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Bottom of the 33rd: Hope, Redemption, and Baseball's Longest Game (Large Print)by Dan Barry
Synopses & Reviews
“Bottom of the 33rd is chaw-chewing, sunflower-spitting, pine tar proof that too much baseball is never enough.” —Jane Leavy, author of The Last Boy and Sandy Koufax
“What a book—an exquisite exercise in story-telling, democracy and myth-making.” —Colum McCann, winner of the National Book Award for Let The Great World Spin
From Pulitzer Prize-winning New York Times columnist Dan Barry comes the beautifully recounted story of the longest game in baseball history—a tale celebrating not only the robust intensity of baseball, but the aspirational ideal epitomized by the hard-fighting players of the minor leagues. In the tradition of Moneyball, The Last Hero, and Wicked Good Year, Barrys Bottom of the 33rd is a reaffirming story of the American Dream finding its greatest expression in timeless contests of the Great American Pastime.
On April 18, 1981, a ball game sprang eternal. What began as a modestly attended minor league game between the Pawtucket Red Sox and the Rochester Red Wings became not only the longest ever played in baseball history, but something else entirely.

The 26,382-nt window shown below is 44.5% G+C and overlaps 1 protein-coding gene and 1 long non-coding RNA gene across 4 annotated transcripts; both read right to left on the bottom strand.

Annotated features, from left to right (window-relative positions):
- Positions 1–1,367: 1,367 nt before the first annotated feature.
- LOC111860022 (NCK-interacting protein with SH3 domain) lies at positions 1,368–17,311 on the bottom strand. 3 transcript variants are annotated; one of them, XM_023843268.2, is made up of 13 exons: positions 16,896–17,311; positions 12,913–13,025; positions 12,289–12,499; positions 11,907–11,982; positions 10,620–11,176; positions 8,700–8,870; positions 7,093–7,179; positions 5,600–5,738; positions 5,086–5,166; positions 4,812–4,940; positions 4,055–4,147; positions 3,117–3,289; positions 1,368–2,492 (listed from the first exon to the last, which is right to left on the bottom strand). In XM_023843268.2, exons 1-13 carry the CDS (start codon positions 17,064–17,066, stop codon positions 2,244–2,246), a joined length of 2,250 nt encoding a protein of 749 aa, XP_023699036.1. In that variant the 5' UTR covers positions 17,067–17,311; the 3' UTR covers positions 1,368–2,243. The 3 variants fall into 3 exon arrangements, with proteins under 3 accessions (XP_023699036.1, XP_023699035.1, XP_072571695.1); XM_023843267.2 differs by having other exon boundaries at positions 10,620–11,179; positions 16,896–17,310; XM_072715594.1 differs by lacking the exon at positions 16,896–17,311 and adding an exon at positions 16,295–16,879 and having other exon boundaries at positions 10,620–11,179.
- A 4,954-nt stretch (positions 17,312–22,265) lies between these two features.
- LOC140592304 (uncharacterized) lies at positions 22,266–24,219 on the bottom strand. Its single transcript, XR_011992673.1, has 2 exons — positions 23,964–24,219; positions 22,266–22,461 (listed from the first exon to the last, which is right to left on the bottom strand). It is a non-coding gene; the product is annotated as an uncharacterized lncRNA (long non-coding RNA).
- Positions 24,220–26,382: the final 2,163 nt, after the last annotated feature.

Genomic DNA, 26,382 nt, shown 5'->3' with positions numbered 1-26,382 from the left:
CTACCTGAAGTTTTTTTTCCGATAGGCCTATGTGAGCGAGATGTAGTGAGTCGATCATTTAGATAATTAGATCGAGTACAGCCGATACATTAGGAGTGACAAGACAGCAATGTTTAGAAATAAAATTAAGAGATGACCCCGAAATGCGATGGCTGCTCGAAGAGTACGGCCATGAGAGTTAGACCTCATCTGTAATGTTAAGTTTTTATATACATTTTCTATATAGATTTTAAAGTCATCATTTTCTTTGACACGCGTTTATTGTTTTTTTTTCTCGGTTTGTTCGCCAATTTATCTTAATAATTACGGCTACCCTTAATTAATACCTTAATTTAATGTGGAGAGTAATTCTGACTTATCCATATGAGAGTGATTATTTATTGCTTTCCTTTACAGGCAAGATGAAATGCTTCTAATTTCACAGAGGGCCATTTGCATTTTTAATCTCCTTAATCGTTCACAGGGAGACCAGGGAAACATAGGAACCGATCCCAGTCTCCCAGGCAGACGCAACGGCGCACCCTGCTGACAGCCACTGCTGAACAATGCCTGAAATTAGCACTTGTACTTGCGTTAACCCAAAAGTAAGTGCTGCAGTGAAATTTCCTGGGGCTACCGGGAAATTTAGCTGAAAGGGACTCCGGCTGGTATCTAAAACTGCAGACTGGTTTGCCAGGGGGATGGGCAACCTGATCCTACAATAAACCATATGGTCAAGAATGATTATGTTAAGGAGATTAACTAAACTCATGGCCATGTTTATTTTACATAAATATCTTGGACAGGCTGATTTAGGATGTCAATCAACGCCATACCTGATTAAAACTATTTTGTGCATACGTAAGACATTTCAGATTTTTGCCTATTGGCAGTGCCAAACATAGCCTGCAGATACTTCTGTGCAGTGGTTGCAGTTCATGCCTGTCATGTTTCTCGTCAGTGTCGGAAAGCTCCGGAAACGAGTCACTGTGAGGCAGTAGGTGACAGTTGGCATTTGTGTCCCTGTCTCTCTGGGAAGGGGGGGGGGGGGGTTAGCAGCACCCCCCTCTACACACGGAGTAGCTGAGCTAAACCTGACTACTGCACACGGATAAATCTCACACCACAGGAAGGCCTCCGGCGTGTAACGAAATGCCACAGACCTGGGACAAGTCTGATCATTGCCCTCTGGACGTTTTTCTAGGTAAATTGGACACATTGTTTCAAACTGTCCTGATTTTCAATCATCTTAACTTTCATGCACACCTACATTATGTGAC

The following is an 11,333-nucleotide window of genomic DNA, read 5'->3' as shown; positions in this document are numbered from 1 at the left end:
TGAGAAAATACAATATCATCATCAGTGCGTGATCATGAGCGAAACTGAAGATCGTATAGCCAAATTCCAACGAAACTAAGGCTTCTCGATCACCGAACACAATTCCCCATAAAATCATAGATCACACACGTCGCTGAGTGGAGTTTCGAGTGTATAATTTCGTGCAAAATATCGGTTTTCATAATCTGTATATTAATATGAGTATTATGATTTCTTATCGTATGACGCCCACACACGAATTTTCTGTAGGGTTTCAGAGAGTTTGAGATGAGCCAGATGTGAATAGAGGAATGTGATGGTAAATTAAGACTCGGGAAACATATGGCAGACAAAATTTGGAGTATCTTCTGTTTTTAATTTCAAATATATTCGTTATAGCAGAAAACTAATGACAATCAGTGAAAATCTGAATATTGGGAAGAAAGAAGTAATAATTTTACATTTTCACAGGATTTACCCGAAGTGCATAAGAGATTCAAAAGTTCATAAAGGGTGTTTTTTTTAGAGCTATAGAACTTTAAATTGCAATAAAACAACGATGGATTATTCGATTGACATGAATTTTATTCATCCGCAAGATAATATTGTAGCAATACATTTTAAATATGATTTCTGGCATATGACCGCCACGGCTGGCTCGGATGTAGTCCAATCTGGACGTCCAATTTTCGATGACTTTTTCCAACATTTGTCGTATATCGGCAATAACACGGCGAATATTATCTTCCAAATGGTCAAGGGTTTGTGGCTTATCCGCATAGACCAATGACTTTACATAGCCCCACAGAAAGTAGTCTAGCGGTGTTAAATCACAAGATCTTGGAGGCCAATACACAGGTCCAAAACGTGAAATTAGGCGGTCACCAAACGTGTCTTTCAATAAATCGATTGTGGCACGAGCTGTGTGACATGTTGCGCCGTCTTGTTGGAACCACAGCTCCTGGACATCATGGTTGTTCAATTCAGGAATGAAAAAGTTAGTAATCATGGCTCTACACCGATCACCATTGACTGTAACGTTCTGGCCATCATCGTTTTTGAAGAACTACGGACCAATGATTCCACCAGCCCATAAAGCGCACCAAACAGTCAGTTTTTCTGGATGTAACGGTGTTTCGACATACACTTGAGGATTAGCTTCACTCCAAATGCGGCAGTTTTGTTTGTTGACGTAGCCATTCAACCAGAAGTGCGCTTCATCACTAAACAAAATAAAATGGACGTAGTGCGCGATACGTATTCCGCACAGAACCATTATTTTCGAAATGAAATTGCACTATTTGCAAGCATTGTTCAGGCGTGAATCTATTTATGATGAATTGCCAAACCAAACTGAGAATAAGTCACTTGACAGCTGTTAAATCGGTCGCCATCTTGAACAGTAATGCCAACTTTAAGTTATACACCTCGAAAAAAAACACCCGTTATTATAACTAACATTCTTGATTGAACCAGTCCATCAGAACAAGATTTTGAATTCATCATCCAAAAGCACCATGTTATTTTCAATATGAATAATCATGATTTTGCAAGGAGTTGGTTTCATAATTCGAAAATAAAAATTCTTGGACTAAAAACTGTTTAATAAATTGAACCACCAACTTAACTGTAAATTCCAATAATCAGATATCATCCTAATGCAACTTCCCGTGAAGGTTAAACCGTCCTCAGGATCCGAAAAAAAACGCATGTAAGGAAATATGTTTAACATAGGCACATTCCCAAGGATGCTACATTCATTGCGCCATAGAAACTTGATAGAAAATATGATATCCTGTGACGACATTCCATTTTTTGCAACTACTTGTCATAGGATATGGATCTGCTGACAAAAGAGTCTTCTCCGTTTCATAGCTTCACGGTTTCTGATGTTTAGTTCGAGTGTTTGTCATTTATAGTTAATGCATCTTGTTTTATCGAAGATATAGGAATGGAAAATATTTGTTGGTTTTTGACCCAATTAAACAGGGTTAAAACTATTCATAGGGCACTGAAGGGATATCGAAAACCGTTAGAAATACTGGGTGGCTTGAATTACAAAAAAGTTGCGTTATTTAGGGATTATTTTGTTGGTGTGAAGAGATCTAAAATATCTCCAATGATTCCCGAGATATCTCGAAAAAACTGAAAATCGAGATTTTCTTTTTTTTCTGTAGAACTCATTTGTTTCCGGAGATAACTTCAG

With Bottom of the 33rd, celebrated New York Timesjournalist Dan Barry has written a lyrical meditationon small-town lives, minor league dreams, and the elements of time and community that conspired one fateful night to produce a baseball game seemingly without end. This genre-bending book, a reportorial triumph, portrays the myriad lives held by the nightsunrelenting grip.
An unforgettable portrait of ambition and endurance, Bottom of the 33rd is the rare sports book, one that changes the way we perceive Americas pastime, and Americas past.
About the Author
Dan Barry is a national columnist for the New York Times. He has twice been a finalist for the Pulitzer Prize and in 1994 was part of an investigative team for the Providence Journal that won the prize for a series on Rhode Island's justice system. He is the author of a memoir, Pull Me Up, and City Lights, a collection of his New York Times columns. He lives with his wife and two daughters in Maplewood, New Jersey.
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